Discussion in 'Stocks' started by omegapoint, Apr 16, 2010.
Not so much Moyers as Baseline. Nails it.
Can the government set up a regulatory system that won't end up controlled by Wall Street? Why or why not?
I think this is a pointless question going forward.
Maybe a better question is: Can we have a Wall Street that the gov't won't bail out?
Will it matter how many regulations we have if in the end, you break the rules, the fed will back stop anything and everything?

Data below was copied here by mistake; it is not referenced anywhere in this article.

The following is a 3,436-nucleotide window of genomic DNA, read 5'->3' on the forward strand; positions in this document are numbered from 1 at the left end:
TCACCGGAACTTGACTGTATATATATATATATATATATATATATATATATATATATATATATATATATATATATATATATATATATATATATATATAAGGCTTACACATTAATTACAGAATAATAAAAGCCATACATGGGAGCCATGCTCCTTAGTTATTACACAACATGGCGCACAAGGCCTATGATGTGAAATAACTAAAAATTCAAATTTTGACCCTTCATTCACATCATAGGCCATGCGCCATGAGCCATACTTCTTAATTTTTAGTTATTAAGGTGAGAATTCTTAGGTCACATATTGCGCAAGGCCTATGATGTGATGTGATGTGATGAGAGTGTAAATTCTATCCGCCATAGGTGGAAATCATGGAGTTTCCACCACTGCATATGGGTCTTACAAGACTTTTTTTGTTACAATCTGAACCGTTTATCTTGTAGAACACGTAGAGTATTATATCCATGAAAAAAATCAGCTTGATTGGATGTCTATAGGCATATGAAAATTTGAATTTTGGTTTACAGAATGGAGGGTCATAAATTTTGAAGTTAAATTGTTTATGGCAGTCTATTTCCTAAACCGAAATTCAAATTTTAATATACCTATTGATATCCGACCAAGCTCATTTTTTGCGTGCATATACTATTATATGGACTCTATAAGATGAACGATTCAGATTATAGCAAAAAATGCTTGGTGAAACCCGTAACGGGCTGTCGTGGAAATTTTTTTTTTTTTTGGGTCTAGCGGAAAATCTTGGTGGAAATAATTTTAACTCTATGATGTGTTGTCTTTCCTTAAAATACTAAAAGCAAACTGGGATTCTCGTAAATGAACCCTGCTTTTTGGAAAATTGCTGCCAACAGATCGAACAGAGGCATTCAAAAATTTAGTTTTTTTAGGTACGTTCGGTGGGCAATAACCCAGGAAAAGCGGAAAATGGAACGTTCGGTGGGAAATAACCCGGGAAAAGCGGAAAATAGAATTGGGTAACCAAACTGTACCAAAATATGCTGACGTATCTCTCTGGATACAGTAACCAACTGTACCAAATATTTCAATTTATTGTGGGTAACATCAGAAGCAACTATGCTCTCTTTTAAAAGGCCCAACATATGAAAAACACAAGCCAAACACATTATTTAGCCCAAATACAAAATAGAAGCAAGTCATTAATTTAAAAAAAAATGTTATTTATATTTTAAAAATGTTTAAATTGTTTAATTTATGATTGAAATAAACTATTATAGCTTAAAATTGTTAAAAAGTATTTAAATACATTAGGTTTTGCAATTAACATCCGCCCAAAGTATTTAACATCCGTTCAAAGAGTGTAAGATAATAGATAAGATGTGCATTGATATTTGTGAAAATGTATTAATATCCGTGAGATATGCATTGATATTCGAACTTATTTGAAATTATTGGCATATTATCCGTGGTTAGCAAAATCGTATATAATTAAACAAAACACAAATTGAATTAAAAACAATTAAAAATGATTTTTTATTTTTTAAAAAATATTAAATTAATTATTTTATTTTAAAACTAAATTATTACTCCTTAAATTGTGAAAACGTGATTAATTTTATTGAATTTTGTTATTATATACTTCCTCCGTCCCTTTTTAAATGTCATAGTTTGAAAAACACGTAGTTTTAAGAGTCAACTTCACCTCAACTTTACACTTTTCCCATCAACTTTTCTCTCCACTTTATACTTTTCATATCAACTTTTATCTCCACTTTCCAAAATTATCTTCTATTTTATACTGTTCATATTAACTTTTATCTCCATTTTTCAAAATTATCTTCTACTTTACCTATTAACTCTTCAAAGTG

It is a conundrum, but the two are related and insolvable without consideration of each. Some conservatives have no problem limiting the size of big government, but are very reluctant to limit the size of big corporations. The authors interviewed by Moyers clearly suggested that the way to solve this problem is to limit the size of corporations (in the present context, banks), by law, to about 10% of what they are now. They cited examples of how Andrew Jackson and Theodore Roosevelt had done in limiting the size of big banks and big trusts in their era, respectively.
It could be done, as long as the big corporations are not allowed to have unlimited and unfettered access to influence democratically elected officials.
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